If you’re feeling like you could be doing more with your career, don’t worry – you’re not alone. Many people have this nagging sensation in the backs of their heads, and it can be hard to get out, even if you’re normally confident about your success and see plenty of reasons to be. The truth is that many of us simply have a built-in instinct to always strive for more, and even when you’re doing your best to satisfy that craving, you still want more.
The solution is often to take a step back and take a more objective look at your life. You must evaluate whether you’re actually unhappy with your career, or if that’s just a senseless gut feeling that you should kick. And if you really are looking for a change, you need to make a detailed plan about how you’re going to achieve it.
Don’t Get Complacent
One of the worst things that you can do to yourself with regards to your work is to become complacent. This often happens to people who compare themselves with others too much. Eventually, you’re going to start focusing on the ones that are specifically better than you, and it’s a downward spiral from there on. You come to terms with the fact that you’re not the best at what you do and never will be, and you stop putting effort into trying to improve yourself.
That’s why you so often hear the advice to focus on yourself and not on others. You should also keep in mind that what you’re seeing in others in terms of performance is a carefully curated view that they maintain with a lot of effort. You don’t know the true story.
Know Your Value
Keeping track of your progress through your job is a great way to keep your mind on your own value, and remind yourself of it on a regular basis. This is a problem for some people who often fall into the trap of believing that they are not worth much in their careers. But a quick look at the full list of what you’ve accomplished can completely erase any doubts about that, and can help you remember why you’re doing your job in the first place.
This can be very useful if you decide to negotiate for a raise, or even start looking for another job (more on that below). In these cases, your own value is the only leverage you have, and you need to have a perfect understanding of it if you want to make a good impression and make people realize that you deserve more.
Voice Your Concerns
If you see something wrong with your job, don’t be afraid to speak out. That’s the only way you’re going to see any change in the first place. Your boss might be well-intended, but they may not have a good overview of your current situation, especially in a larger organization with multiple departments. It’s up to you to take the initiative and ensure that you’re noticed.
But make sure that you do it in a diplomatic manner. You don’t want to burn any bridges unnecessarily, especially when it comes to something like your career. You never know – maybe your boss has been thinking the same things, but hasn’t gotten around to talking to you about that yet.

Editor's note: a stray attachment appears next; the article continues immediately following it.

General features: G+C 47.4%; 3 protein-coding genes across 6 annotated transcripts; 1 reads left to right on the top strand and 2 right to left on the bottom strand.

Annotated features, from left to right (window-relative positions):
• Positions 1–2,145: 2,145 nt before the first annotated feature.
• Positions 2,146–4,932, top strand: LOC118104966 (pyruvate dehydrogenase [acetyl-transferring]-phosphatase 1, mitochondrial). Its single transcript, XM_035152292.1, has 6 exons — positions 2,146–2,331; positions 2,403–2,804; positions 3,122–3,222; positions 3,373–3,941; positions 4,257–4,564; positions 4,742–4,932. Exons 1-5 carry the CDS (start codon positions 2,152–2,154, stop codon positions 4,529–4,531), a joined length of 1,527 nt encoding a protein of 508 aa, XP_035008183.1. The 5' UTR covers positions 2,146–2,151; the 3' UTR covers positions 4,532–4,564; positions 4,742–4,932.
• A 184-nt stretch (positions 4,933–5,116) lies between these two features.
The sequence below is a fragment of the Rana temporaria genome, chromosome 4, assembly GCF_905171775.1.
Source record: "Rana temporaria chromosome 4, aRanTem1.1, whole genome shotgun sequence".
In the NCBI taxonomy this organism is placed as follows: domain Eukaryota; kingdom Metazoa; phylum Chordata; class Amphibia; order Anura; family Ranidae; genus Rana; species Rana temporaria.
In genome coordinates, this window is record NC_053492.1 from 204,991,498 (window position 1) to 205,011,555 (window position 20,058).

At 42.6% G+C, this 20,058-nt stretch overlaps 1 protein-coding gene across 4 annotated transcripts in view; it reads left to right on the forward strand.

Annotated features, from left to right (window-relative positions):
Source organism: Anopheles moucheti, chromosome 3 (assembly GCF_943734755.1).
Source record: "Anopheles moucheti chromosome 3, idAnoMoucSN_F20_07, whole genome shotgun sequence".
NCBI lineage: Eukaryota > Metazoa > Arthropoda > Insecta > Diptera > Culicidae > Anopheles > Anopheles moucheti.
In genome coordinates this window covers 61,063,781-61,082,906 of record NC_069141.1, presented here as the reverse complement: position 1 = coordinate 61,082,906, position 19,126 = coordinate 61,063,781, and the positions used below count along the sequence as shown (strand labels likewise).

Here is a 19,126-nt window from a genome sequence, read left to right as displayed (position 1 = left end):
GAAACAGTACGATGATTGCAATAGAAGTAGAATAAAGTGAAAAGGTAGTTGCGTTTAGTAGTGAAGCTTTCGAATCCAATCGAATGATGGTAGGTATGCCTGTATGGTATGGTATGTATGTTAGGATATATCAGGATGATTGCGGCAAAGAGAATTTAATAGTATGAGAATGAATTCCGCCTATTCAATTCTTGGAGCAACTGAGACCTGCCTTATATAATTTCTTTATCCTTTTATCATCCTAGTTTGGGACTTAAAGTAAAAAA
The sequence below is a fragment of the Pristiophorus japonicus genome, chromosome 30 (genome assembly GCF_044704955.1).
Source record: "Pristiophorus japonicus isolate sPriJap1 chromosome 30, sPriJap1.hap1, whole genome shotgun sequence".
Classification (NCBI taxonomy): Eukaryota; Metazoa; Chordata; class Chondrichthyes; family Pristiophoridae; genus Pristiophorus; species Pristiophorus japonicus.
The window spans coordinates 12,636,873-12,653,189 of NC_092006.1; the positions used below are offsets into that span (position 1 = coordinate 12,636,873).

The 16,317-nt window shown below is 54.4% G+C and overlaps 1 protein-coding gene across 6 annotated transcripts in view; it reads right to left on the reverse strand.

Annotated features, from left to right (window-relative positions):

Changing Jobs vs Asking for a Promotion
Various studies indicate that if you want to see the best financial progress in many fields, the most optimal choice is to keep switching jobs on a regular basis. Usually, the ideal period is specified as around 2-3 years, but it can vary from one industry to another. The point is, you’ll often face a much better offer by changing from one company to another, compared to what your current employer might be willing to propose in terms of a salary raise.
If you do decide to switch jobs though, don’t do it without planning ahead. Take out a loan from a reputable firm like Omacl.co.uk if you don’t have enough savings lined up for the next few months – and make sure that your new career prospects are good enough to allow you to repay it on time. You obviously don’t want to find yourself in a worse position as a result of your attempt to improve your situation, but that’s unfortunately exactly what happens to some people as a result of their lack of planning.
And on that note, be prepared for the possibility that your current company might counter your new employer’s offer with something even better. If that does happen, get it in writing before deciding to turn down the other offer for good. You never know what might be going on in the company’s HR/payroll departments, and in some cases, a move like this is just an attempt by the company to put you in a worse position without you realizing. But as long as you have your bases covered and are confident in what you have lined up, go ahead and pull the trigger – you’ll most likely not regret it.